Middle Section[edit]

The middle section includes about 27 miles (43 km) of paved multi-use trail. All of this section is paved and well marked, including East Coast Greenway blazes for the applicable segment up to Route 315 in Simsbury. Almost all of it is off road, although there are numerous road crossings, and some sections run alongside roads similar to a sidewalk. As of July 2009, the bridge which carries the trail over Salmon Brook overlooking Granbrook Park in East Granby is completed. As of October 2009 the 0.37-mile (600 m) gap in Suffield has been paved to the Massachusetts line, so that the trail is now continuous from Farmington (41°43′41″N 72°51′43″W / 41.7280°N 72.8620°W / 41.7280; -72.8620) through Southwick, MA - a distance of 27 miles (43 km). Both Simsbury and Avon completed short pieces of on-road trail in their town centers recently. Intersections with the Farmington River Trail are (1) near the start of the trail, on Red Oak Hill Rd/New Britain Ave. in Farmington, and (2) at the intersection of Rt. 10 and Drake Hill Rd. in Simsbury. Coordinates for all parking lots and facilities can be found at http://www.fvgreenway.org/pdfs/FVTC_Parking_Lots_v5.pdf.

Northern Section[edit]

Southwick, MA has finished 6.4 miles (10.3 km) to the Westfield, MA line (42°06′21″N 72°44′38″W / 42.1058°N 72.7438°W / 42.1058; -72.7438). Westfield's section of about 3.2 miles (5.1 km) has been approved by MassHighway, to include 9 bridges making it (once completed) one of the very few elevated trails in America. Southampton is working on the purchase of the railroad right of way. Easthampton's Manhan Trail is now 3.7 miles (6.0 km) long and will become part of the larger Canal Heritage Trail. Northampton, MA is finally complete as of 2011.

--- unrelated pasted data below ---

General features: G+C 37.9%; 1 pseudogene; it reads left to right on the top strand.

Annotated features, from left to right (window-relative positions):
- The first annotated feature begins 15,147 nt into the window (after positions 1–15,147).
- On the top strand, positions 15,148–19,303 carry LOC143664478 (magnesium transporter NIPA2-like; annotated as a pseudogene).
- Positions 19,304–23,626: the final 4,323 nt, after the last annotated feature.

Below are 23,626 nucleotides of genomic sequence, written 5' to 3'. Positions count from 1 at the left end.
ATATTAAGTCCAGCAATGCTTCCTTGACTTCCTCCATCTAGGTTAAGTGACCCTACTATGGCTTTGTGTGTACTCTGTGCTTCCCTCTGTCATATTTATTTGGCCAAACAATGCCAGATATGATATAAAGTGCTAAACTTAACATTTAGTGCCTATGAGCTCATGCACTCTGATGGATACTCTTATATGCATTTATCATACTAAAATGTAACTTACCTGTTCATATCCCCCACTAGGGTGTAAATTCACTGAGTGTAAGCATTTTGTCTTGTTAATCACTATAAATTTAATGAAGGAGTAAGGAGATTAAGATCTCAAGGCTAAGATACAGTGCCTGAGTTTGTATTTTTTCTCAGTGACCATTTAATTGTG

See also[edit]

External links[edit]

References[edit]

  1. ^ Farmington Canal Heritage Trail and Farmington River Trail Guide, FVTC, Tariffville, CT: 2009
  2. ^ http://www.designnewhaven.org/2008/07/farmington-canal-greenway-gets-rolling.html
  3. ^ http://www.bristolpress.com/articles/2009/07/16/news/doc4a5fe2b1daa14735570099.txt
  4. ^ http://www.courant.com/community/suffield/hc-plainville-bike-1014.artoct13,0,2613652.story
  5. ^ a b Cheshire Herald, December 22, 2010, article "Linear Trail Will Take A Different Route", author Josh Morgan, retrieved December 27, 2010
  6. ^ a b Leary, Joseph (2004). A Shared Landscape: A Guide & History of Connecticut's State Parks & Forests. Friends of the Connecticut State Parks, Inc. pp. 25–26. ISBN 0974662909. 
  7. ^ G. M. Guignino. "The Farmington Canal 1822-1847: An Attempt At Internal Improvement". Yale-New Haven Teachers Institute. Retrieved 26 May 2014. 
  8. ^ a b "Farmington Valley Trails Council - History". Farmington Valley Trails Council. 2010. Retrieved 30 May 2014. 
  9. ^ "Cheshire Land Trust". Cheshire Land Trust. June 25, 2013. Retrieved 30 May 2014. 
  10. ^ "Farmington Canal State Park Trail". State Parks and Forests. Connecticut Department of Energy and Environmental Protection. Retrieved 2013-02-05.